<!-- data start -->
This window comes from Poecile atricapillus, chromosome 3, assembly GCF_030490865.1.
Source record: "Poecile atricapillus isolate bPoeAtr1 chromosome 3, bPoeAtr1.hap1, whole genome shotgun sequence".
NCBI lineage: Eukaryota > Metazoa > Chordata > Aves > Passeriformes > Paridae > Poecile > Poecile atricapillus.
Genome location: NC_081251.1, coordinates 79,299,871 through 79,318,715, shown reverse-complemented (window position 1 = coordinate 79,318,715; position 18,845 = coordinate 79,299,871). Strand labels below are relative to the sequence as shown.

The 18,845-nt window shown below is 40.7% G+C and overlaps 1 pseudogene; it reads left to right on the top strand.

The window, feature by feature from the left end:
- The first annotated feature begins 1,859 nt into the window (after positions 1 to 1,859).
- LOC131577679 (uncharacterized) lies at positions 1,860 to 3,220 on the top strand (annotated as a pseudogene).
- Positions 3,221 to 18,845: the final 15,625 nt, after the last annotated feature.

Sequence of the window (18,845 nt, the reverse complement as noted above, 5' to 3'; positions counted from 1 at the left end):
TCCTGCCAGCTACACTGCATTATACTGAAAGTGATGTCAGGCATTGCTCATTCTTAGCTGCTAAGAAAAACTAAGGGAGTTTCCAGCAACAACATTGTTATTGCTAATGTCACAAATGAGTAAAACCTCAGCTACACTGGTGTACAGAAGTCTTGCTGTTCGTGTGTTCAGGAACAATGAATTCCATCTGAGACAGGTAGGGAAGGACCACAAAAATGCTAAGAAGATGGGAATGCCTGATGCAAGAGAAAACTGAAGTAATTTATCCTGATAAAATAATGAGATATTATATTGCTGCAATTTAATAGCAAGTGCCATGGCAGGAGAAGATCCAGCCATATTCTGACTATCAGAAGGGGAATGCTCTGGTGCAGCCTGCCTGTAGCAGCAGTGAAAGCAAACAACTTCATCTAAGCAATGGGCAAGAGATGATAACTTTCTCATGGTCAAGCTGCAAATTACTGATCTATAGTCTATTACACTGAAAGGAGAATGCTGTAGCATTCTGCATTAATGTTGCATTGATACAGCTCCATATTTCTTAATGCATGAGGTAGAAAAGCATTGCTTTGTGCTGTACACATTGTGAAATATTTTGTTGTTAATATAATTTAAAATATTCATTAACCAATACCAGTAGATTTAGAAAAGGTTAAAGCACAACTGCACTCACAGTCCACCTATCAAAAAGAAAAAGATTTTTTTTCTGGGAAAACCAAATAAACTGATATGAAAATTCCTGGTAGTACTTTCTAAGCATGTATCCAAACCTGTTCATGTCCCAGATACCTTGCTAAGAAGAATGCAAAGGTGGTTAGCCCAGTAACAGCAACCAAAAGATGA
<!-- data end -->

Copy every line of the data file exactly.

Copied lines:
This window comes from Poecile atricapillus, chromosome 3, assembly GCF_030490865.1.
Source record: "Poecile atricapillus isolate bPoeAtr1 chromosome 3, bPoeAtr1.hap1, whole genome shotgun sequence".
NCBI lineage: Eukaryota > Metazoa > Chordata > Aves > Passeriformes > Paridae > Poecile > Poecile atricapillus.
Genome location: NC_081251.1, coordinates 79,299,871 through 79,318,715, shown reverse-complemented (window position 1 = coordinate 79,318,715; position 18,845 = coordinate 79,299,871). Strand labels below are relative to the sequence as shown.

The 18,845-nt window shown below is 40.7% G+C and overlaps 1 pseudogene; it reads left to right on the top strand.

The window, feature by feature from the left end:
- The first annotated feature begins 1,859 nt into the window (after positions 1 to 1,859).
- LOC131577679 (uncharacterized) lies at positions 1,860 to 3,220 on the top strand (annotated as a pseudogene).
- Positions 3,221 to 18,845: the final 15,625 nt, after the last annotated feature.

Sequence of the window (18,845 nt, the reverse complement as noted above, 5' to 3'; positions counted from 1 at the left end):
TCCTGCCAGCTACACTGCATTATACTGAAAGTGATGTCAGGCATTGCTCATTCTTAGCTGCTAAGAAAAACTAAGGGAGTTTCCAGCAACAACATTGTTATTGCTAATGTCACAAATGAGTAAAACCTCAGCTACACTGGTGTACAGAAGTCTTGCTGTTCGTGTGTTCAGGAACAATGAATTCCATCTGAGACAGGTAGGGAAGGACCACAAAAATGCTAAGAAGATGGGAATGCCTGATGCAAGAGAAAACTGAAGTAATTTATCCTGATAAAATAATGAGATATTATATTGCTGCAATTTAATAGCAAGTGCCATGGCAGGAGAAGATCCAGCCATATTCTGACTATCAGAAGGGGAATGCTCTGGTGCAGCCTGCCTGTAGCAGCAGTGAAAGCAAACAACTTCATCTAAGCAATGGGCAAGAGATGATAACTTTCTCATGGTCAAGCTGCAAATTACTGATCTATAGTCTATTACACTGAAAGGAGAATGCTGTAGCATTCTGCATTAATGTTGCATTGATACAGCTCCATATTTCTTAATGCATGAGGTAGAAAAGCATTGCTTTGTGCTGTACACATTGTGAAATATTTTGTTGTTAATATAATTTAAAATATTCATTAACCAATACCAGTAGATTTAGAAAAGGTTAAAGCACAACTGCACTCACAGTCCACCTATCAAAAAGAAAAAGATTTTTTTTCTGGGAAAACCAAATAAACTGATATGAAAATTCCTGGTAGTACTTTCTAAGCATGTATCCAAACCTGTTCATGTCCCAGATACCTTGCTAAGAAGAATGCAAAGGTGGTTAGCCCAGTAACAGCAACCAAAAGATGA